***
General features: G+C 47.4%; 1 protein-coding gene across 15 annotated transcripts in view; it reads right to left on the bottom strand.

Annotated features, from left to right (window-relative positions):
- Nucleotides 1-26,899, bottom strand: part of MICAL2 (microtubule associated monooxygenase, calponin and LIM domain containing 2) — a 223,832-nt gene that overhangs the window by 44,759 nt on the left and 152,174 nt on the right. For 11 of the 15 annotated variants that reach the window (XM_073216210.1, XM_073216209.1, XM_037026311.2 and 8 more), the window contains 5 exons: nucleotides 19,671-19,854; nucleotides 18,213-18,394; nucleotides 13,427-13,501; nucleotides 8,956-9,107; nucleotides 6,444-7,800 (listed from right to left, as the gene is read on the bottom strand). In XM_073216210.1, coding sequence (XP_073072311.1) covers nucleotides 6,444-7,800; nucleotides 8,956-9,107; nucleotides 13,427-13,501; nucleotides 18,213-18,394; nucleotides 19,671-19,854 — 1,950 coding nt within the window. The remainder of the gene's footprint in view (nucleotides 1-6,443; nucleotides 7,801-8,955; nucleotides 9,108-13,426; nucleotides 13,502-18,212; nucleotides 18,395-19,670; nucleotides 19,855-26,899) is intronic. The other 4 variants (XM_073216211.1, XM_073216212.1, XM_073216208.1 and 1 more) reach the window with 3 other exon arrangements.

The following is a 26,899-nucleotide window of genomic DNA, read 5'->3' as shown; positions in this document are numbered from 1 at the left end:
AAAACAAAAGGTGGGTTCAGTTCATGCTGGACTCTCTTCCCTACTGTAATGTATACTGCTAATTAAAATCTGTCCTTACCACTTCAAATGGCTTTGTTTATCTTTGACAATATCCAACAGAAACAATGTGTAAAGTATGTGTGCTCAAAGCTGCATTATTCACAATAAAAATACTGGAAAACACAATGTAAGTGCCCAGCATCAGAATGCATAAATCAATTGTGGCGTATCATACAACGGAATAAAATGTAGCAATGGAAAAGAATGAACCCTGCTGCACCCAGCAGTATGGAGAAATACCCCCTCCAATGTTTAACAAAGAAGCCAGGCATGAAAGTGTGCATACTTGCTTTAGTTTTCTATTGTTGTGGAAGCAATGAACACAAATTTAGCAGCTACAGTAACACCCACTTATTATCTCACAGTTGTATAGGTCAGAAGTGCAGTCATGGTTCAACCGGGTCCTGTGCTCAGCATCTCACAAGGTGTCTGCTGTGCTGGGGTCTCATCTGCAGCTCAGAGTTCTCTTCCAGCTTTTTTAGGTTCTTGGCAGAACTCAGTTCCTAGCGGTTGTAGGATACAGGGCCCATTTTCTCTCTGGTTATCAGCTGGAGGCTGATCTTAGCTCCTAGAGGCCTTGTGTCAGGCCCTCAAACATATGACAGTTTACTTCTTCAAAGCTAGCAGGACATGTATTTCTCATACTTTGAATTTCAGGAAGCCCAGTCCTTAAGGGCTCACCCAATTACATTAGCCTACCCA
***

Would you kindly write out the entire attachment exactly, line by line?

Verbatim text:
General features: G+C 47.4%; 1 protein-coding gene across 15 annotated transcripts in view; it reads right to left on the bottom strand.

Annotated features, from left to right (window-relative positions):
- Nucleotides 1-26,899, bottom strand: part of MICAL2 (microtubule associated monooxygenase, calponin and LIM domain containing 2) — a 223,832-nt gene that overhangs the window by 44,759 nt on the left and 152,174 nt on the right. For 11 of the 15 annotated variants that reach the window (XM_073216210.1, XM_073216209.1, XM_037026311.2 and 8 more), the window contains 5 exons: nucleotides 19,671-19,854; nucleotides 18,213-18,394; nucleotides 13,427-13,501; nucleotides 8,956-9,107; nucleotides 6,444-7,800 (listed from right to left, as the gene is read on the bottom strand). In XM_073216210.1, coding sequence (XP_073072311.1) covers nucleotides 6,444-7,800; nucleotides 8,956-9,107; nucleotides 13,427-13,501; nucleotides 18,213-18,394; nucleotides 19,671-19,854 — 1,950 coding nt within the window. The remainder of the gene's footprint in view (nucleotides 1-6,443; nucleotides 7,801-8,955; nucleotides 9,108-13,426; nucleotides 13,502-18,212; nucleotides 18,395-19,670; nucleotides 19,855-26,899) is intronic. The other 4 variants (XM_073216211.1, XM_073216212.1, XM_073216208.1 and 1 more) reach the window with 3 other exon arrangements.

The following is a 26,899-nucleotide window of genomic DNA, read 5'->3' as shown; positions in this document are numbered from 1 at the left end:
AAAACAAAAGGTGGGTTCAGTTCATGCTGGACTCTCTTCCCTACTGTAATGTATACTGCTAATTAAAATCTGTCCTTACCACTTCAAATGGCTTTGTTTATCTTTGACAATATCCAACAGAAACAATGTGTAAAGTATGTGTGCTCAAAGCTGCATTATTCACAATAAAAATACTGGAAAACACAATGTAAGTGCCCAGCATCAGAATGCATAAATCAATTGTGGCGTATCATACAACGGAATAAAATGTAGCAATGGAAAAGAATGAACCCTGCTGCACCCAGCAGTATGGAGAAATACCCCCTCCAATGTTTAACAAAGAAGCCAGGCATGAAAGTGTGCATACTTGCTTTAGTTTTCTATTGTTGTGGAAGCAATGAACACAAATTTAGCAGCTACAGTAACACCCACTTATTATCTCACAGTTGTATAGGTCAGAAGTGCAGTCATGGTTCAACCGGGTCCTGTGCTCAGCATCTCACAAGGTGTCTGCTGTGCTGGGGTCTCATCTGCAGCTCAGAGTTCTCTTCCAGCTTTTTTAGGTTCTTGGCAGAACTCAGTTCCTAGCGGTTGTAGGATACAGGGCCCATTTTCTCTCTGGTTATCAGCTGGAGGCTGATCTTAGCTCCTAGAGGCCTTGTGTCAGGCCCTCAAACATATGACAGTTTACTTCTTCAAAGCTAGCAGGACATGTATTTCTCATACTTTGAATTTCAGGAAGCCCAGTCCTTAAGGGCTCACCCAATTACATTAGCCTACCCA